Photo of a computer with the District Direct homepage displayed
Photo by Will Schick

People who don’t speak or read English are having difficulty accessing District Direct, the D.C. government’s new benefits app and online portal, because it is not fully available in any language other than English. 

Without complete translation options, advocates say non-native English speakers are facing a new barrier to obtaining benefits — counter to the rationale for the new system, which was supposed to streamline access for D.C. residents in need of assistance.

In hopes of getting the District to address the issue, Allison Miles-Lee, an attorney at Bread for the City, filed a language access complaint in December with the D.C. Office of Human Rights (OHR). Under D.C.’s Language Access Act of 2004, residents have the right to receive translation help for any public program or service if they speak a language used by at least 3% of the population served. According to Miles-Lee, this means the District Direct portal must be available in at least Spanish and Amharic. 

D.C. residents can use the portal to apply for offerings such as the Supplemental Nutrition Assistance Program (SNAP), Temporary Assistance for Needy Families (TANF), DC Medicaid and DC Healthcare Alliance coverage. The portal — which the Department of Human Services (DHS) launched last November both online and as an app available through Apple and Google — has no built-in option for translation and can’t be translated through a user’s web browser. With the app, even if a device is set to use another language, only parts of the portal are translated, and the amount and quality of translation can vary depending on the particular language.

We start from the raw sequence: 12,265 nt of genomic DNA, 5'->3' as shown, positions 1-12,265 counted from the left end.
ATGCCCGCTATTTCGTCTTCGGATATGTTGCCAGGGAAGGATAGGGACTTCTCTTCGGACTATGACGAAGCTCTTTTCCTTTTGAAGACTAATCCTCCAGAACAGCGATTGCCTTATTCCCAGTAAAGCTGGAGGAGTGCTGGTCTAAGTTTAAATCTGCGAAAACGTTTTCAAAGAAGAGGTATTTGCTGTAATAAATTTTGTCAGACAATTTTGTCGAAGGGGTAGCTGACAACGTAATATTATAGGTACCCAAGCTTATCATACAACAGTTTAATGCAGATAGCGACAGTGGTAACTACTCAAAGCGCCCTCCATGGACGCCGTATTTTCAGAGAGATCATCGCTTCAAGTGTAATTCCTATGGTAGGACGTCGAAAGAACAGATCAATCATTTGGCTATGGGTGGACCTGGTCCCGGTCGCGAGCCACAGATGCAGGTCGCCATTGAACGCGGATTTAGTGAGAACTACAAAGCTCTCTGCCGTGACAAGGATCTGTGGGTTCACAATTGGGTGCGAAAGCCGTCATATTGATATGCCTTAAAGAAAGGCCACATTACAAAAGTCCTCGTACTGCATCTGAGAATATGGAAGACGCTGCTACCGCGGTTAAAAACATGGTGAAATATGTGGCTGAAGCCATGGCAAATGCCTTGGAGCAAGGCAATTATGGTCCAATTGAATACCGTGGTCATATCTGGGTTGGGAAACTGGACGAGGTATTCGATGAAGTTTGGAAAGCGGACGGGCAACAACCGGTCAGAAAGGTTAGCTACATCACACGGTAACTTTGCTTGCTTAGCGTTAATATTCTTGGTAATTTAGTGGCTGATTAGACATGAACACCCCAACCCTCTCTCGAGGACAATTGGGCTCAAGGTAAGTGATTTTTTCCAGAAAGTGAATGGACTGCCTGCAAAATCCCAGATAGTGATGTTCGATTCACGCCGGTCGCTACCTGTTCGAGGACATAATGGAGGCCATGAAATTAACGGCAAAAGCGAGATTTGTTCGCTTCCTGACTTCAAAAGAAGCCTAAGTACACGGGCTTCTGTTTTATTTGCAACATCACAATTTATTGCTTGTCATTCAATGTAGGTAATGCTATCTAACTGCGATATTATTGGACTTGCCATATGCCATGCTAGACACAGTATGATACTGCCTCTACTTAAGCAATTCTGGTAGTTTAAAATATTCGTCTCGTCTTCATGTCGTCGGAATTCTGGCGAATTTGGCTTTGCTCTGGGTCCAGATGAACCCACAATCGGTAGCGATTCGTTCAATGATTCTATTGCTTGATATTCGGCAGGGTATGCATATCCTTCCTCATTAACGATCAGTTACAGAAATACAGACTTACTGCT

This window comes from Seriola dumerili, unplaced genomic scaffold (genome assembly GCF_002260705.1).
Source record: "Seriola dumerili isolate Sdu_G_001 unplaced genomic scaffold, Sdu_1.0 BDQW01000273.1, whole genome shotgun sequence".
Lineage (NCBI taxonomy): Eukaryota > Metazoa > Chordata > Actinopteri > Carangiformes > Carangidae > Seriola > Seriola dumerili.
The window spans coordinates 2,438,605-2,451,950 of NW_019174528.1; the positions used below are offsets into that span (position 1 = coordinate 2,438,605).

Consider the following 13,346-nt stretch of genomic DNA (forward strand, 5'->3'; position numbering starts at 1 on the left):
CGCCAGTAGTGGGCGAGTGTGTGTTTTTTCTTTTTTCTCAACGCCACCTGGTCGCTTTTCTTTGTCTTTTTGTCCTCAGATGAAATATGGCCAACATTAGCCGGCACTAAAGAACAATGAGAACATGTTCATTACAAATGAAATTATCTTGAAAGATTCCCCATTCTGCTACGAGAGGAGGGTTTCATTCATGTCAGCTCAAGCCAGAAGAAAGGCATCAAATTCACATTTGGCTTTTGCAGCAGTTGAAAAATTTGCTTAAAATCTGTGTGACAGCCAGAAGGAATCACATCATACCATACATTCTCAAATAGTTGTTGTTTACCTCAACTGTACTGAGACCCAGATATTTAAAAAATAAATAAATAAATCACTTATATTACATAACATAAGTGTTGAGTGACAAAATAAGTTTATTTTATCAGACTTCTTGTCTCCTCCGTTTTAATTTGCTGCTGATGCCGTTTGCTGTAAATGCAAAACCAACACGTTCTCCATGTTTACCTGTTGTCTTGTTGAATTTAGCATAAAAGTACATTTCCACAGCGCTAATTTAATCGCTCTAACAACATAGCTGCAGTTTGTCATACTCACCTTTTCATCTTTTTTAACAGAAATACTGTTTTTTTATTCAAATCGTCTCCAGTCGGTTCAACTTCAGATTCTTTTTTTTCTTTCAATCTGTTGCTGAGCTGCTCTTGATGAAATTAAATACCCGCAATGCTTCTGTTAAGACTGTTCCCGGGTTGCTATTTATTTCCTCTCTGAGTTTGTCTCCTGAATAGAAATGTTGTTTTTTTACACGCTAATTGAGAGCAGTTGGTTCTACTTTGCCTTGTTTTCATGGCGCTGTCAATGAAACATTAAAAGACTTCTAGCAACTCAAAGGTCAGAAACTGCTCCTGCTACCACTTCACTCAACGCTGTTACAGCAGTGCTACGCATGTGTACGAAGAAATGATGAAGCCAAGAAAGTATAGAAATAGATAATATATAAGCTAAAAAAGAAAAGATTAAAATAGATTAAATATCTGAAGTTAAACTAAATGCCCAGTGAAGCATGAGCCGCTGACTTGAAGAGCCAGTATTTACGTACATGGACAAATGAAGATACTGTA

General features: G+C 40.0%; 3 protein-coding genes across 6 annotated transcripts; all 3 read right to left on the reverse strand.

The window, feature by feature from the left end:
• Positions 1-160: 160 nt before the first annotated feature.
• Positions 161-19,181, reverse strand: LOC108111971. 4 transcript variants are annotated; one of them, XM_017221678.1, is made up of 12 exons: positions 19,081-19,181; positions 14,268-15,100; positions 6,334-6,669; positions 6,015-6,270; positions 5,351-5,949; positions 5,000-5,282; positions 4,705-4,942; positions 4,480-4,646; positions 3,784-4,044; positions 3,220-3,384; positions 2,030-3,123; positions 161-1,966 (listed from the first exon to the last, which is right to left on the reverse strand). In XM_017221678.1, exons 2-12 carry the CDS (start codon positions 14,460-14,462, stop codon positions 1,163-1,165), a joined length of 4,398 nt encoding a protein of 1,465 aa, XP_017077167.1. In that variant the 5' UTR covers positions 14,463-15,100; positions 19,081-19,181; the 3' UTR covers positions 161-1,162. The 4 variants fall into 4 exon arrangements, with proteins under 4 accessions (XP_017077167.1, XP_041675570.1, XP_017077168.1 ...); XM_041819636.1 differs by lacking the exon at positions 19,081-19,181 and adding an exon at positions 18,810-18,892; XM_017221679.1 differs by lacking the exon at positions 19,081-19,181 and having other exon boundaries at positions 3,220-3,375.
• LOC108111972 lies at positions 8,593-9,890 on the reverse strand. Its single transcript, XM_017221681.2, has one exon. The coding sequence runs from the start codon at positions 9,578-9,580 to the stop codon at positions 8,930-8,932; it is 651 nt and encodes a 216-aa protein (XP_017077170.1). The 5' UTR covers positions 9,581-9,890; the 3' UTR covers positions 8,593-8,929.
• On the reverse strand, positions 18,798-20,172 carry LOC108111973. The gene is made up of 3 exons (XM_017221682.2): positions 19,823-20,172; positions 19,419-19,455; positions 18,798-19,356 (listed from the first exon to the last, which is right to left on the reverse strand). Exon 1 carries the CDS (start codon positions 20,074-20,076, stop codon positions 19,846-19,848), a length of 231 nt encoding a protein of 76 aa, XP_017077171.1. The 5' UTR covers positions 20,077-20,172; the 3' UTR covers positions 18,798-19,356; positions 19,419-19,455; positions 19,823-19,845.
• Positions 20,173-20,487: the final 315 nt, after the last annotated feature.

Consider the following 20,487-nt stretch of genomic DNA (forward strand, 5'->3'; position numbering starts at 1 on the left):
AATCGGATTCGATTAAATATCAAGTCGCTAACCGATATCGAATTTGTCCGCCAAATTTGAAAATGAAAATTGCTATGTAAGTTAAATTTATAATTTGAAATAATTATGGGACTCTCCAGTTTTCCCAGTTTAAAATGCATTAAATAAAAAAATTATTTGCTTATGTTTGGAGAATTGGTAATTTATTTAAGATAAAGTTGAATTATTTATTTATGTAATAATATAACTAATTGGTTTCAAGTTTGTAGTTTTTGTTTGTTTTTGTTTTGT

Miles-Lee said the issue should have been identified and resolved before DHS released the portal. “It’s apparent to anyone who would go on to try to check this that this is a problem,” Miles-Lee said.

According to the U.S. Census Bureau, 17.2% of D.C. residents speak a language other than English at home. In 2019, one-third of D.C. residents born abroad reported limited English proficiency. Translation issues in D.C. portals are not new — neither the STAY D.C. nor vaccine portal was fully translated when released. At a D.C. Council performance oversight hearing on Feb. 24, multiple people called for a comprehensive language access audit of DHS to address these recurring problems.